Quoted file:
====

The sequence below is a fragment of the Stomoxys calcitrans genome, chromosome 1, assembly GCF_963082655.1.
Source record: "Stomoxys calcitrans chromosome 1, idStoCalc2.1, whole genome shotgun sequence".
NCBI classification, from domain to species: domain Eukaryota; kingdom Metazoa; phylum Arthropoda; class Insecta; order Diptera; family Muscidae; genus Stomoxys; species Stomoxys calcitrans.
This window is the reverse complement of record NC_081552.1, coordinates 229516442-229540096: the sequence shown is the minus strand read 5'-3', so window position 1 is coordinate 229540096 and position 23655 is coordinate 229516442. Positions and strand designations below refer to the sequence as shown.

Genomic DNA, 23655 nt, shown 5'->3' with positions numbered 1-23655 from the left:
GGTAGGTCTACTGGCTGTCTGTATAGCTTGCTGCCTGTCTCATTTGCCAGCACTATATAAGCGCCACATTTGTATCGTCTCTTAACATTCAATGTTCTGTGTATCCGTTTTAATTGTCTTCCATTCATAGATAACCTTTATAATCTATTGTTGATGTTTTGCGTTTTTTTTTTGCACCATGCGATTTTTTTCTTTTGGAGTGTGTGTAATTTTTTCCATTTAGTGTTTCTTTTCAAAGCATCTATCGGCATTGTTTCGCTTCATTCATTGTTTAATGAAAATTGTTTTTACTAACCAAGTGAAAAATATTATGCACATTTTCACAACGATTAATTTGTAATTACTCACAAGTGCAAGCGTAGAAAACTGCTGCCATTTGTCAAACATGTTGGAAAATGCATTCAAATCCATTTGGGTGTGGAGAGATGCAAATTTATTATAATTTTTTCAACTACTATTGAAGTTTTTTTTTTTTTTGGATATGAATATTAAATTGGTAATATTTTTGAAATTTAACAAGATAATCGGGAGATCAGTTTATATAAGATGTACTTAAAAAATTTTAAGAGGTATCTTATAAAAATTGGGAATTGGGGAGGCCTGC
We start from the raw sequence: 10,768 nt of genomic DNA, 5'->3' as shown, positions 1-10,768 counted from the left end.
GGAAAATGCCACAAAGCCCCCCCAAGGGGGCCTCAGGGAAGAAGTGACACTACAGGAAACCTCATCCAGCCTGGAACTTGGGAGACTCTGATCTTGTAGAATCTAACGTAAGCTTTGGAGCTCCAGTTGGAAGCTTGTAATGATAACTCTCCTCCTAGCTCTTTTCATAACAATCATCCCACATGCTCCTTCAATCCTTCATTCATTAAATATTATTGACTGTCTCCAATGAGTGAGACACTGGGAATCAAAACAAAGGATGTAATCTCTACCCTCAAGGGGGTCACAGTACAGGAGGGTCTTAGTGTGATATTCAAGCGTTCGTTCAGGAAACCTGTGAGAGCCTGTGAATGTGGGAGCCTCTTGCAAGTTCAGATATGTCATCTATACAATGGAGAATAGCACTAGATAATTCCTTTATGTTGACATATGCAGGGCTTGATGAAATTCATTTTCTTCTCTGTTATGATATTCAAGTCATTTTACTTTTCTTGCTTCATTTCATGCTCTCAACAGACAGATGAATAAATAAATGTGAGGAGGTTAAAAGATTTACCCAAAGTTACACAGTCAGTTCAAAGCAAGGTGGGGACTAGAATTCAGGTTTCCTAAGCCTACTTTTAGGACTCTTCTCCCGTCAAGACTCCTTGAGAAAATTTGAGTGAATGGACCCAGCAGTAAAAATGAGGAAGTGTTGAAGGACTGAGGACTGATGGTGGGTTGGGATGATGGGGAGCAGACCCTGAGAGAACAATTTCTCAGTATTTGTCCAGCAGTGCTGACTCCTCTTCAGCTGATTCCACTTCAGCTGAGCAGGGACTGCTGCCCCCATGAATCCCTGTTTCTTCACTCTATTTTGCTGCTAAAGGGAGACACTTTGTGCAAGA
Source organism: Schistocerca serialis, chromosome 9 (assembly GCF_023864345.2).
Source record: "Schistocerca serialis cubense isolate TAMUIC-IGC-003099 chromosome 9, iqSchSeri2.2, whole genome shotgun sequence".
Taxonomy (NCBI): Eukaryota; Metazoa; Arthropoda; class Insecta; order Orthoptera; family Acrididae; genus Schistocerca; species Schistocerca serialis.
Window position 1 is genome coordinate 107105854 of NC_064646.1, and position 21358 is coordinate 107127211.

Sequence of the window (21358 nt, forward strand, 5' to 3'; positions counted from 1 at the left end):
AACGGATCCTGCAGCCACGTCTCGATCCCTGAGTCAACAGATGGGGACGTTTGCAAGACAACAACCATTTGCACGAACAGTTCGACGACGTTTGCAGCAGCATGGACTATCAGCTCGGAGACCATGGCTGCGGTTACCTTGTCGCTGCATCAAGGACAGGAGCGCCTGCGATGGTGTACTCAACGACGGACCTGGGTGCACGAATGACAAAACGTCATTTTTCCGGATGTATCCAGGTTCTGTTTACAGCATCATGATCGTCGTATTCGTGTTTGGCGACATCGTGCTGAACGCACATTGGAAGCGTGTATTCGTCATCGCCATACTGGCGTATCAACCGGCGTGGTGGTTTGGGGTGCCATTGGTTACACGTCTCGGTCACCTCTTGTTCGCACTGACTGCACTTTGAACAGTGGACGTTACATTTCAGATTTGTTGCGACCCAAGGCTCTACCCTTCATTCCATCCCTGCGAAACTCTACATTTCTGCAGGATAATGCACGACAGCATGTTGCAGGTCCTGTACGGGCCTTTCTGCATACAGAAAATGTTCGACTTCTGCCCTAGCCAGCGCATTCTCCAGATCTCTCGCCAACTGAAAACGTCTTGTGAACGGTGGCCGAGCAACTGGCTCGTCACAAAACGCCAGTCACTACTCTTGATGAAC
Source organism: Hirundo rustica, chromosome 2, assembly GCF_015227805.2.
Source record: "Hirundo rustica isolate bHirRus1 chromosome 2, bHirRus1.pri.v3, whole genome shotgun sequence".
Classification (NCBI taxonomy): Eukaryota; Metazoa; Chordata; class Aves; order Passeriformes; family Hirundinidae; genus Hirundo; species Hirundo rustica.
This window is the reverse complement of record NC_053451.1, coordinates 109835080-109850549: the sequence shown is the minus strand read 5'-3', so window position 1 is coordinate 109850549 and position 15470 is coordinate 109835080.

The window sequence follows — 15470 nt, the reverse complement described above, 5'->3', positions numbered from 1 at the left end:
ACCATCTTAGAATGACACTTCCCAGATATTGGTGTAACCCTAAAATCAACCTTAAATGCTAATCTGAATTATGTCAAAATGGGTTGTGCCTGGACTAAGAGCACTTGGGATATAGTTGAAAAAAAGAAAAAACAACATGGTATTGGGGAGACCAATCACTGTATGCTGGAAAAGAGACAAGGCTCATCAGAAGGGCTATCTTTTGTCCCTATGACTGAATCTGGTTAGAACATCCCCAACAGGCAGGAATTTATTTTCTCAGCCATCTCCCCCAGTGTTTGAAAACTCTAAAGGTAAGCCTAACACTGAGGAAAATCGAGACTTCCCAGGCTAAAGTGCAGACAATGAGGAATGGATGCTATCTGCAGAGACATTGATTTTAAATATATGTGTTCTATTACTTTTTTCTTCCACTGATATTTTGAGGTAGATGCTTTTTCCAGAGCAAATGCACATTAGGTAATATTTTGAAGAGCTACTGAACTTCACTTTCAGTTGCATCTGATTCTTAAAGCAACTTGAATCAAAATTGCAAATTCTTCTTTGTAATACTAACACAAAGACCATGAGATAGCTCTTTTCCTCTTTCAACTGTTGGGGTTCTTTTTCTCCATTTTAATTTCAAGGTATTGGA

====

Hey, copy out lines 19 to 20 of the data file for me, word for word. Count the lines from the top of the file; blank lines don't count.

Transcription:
The window sequence follows — 15470 nt, the reverse complement described above, 5'->3', positions numbered from 1 at the left end:
ACCATCTTAGAATGACACTTCCCAGATATTGGTGTAACCCTAAAATCAACCTTAAATGCTAATCTGAATTATGTCAAAATGGGTTGTGCCTGGACTAAGAGCACTTGGGATATAGTTGAAAAAAAGAAAAAACAACATGGTATTGGGGAGACCAATCACTGTATGCTGGAAAAGAGACAAGGCTCATCAGAAGGGCTATCTTTTGTCCCTATGACTGAATCTGGTTAGAACATCCCCAACAGGCAGGAATTTATTTTCTCAGCCATCTCCCCCAGTGTTTGAAAACTCTAAAGGTAAGCCTAACACTGAGGAAAATCGAGACTTCCCAGGCTAAAGTGCAGACAATGAGGAATGGATGCTATCTGCAGAGACATTGATTTTAAATATATGTGTTCTATTACTTTTTTCTTCCACTGATATTTTGAGGTAGATGCTTTTTCCAGAGCAAATGCACATTAGGTAATATTTTGAAGAGCTACTGAACTTCACTTTCAGTTGCATCTGATTCTTAAAGCAACTTGAATCAAAATTGCAAATTCTTCTTTGTAATACTAACACAAAGACCATGAGATAGCTCTTTTCCTCTTTCAACTGTTGGGGTTCTTTTTCTCCATTTTAATTTCAAGGTATTGGA